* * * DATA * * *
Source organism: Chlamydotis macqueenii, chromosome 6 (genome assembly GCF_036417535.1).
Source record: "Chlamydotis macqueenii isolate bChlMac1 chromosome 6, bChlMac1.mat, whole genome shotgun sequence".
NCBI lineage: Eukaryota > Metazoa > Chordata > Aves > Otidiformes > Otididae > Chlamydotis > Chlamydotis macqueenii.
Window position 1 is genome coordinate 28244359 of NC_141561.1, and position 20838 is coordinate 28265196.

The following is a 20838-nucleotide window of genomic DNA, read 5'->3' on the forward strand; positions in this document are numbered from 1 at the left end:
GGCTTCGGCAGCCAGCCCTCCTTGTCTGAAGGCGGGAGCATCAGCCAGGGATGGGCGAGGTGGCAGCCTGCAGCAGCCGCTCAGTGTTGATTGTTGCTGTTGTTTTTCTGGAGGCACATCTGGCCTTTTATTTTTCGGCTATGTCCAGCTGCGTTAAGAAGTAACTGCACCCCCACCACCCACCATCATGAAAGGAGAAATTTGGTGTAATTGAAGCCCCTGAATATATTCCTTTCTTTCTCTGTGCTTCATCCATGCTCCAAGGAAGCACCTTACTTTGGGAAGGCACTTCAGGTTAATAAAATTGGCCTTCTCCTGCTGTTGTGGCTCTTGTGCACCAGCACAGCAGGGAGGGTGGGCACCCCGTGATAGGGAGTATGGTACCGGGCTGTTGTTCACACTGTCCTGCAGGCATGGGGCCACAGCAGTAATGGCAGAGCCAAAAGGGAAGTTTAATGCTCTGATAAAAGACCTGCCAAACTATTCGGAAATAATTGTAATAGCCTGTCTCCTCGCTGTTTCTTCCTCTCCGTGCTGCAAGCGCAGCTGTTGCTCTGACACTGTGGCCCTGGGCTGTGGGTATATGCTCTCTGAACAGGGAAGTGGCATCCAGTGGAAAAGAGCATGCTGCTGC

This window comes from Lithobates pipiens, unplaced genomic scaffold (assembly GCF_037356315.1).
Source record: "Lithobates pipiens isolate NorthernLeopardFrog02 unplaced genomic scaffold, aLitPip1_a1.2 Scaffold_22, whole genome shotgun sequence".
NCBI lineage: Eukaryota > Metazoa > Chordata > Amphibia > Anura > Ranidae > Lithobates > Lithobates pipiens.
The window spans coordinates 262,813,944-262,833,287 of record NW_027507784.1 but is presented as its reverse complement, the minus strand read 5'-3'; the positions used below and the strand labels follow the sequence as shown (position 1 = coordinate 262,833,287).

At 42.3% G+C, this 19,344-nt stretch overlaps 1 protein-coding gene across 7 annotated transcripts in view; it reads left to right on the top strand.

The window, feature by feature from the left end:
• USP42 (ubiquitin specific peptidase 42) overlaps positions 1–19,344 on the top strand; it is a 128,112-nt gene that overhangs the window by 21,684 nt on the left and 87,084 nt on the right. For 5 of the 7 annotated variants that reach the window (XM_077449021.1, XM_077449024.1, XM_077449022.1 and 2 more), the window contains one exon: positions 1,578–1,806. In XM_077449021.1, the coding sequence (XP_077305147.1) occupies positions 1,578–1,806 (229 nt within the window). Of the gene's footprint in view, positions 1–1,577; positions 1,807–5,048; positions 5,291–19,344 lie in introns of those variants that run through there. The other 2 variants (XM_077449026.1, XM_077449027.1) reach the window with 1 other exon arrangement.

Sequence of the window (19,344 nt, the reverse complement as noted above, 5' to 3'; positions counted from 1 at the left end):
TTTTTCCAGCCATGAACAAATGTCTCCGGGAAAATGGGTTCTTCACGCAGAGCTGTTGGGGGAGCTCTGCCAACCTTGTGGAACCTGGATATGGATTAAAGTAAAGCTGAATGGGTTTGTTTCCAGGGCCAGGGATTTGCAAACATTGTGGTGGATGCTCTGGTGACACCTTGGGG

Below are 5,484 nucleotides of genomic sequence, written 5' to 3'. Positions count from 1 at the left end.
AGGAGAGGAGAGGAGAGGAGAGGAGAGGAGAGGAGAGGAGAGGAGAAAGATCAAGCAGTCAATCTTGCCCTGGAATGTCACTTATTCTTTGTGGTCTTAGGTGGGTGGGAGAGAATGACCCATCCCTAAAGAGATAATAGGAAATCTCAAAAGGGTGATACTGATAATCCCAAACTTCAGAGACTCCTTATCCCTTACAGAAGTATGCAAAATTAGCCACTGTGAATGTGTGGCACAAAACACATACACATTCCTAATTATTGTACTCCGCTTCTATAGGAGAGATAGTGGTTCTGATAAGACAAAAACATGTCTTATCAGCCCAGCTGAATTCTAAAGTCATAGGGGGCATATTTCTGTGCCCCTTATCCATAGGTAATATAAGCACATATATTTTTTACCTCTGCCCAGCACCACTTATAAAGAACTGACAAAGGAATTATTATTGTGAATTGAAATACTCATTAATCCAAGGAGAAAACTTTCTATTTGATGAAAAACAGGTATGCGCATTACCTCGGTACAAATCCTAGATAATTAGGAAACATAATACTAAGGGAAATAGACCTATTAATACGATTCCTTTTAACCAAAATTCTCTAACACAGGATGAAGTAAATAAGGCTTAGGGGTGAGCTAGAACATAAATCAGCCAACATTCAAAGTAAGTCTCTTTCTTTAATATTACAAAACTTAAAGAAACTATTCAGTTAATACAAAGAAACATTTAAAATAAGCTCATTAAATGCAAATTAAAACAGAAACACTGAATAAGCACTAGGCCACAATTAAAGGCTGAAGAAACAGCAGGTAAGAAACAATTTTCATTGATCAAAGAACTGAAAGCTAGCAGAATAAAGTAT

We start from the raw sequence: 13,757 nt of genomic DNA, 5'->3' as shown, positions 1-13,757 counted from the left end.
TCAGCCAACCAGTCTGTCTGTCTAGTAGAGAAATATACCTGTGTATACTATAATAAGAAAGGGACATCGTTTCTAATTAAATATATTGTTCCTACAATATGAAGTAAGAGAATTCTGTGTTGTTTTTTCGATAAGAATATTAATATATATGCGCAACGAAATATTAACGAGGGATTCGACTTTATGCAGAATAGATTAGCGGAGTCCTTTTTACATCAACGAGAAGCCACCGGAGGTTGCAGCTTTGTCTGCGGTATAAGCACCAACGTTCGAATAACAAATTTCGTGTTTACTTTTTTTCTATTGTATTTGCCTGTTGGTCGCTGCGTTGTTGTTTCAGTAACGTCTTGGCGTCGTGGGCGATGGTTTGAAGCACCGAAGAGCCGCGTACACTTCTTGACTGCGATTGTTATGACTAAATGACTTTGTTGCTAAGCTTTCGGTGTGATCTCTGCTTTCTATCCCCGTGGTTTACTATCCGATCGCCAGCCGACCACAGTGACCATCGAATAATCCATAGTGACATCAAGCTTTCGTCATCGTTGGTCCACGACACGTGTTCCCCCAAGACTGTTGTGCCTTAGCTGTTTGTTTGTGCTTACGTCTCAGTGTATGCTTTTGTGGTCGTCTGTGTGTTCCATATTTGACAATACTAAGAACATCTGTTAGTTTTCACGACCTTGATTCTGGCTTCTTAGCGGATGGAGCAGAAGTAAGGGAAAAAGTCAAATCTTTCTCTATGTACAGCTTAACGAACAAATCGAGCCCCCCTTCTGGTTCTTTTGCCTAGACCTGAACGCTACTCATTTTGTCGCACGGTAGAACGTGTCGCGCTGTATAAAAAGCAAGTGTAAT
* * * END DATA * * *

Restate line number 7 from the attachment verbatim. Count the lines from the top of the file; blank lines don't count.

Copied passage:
This window comes from Lithobates pipiens, unplaced genomic scaffold (assembly GCF_037356315.1).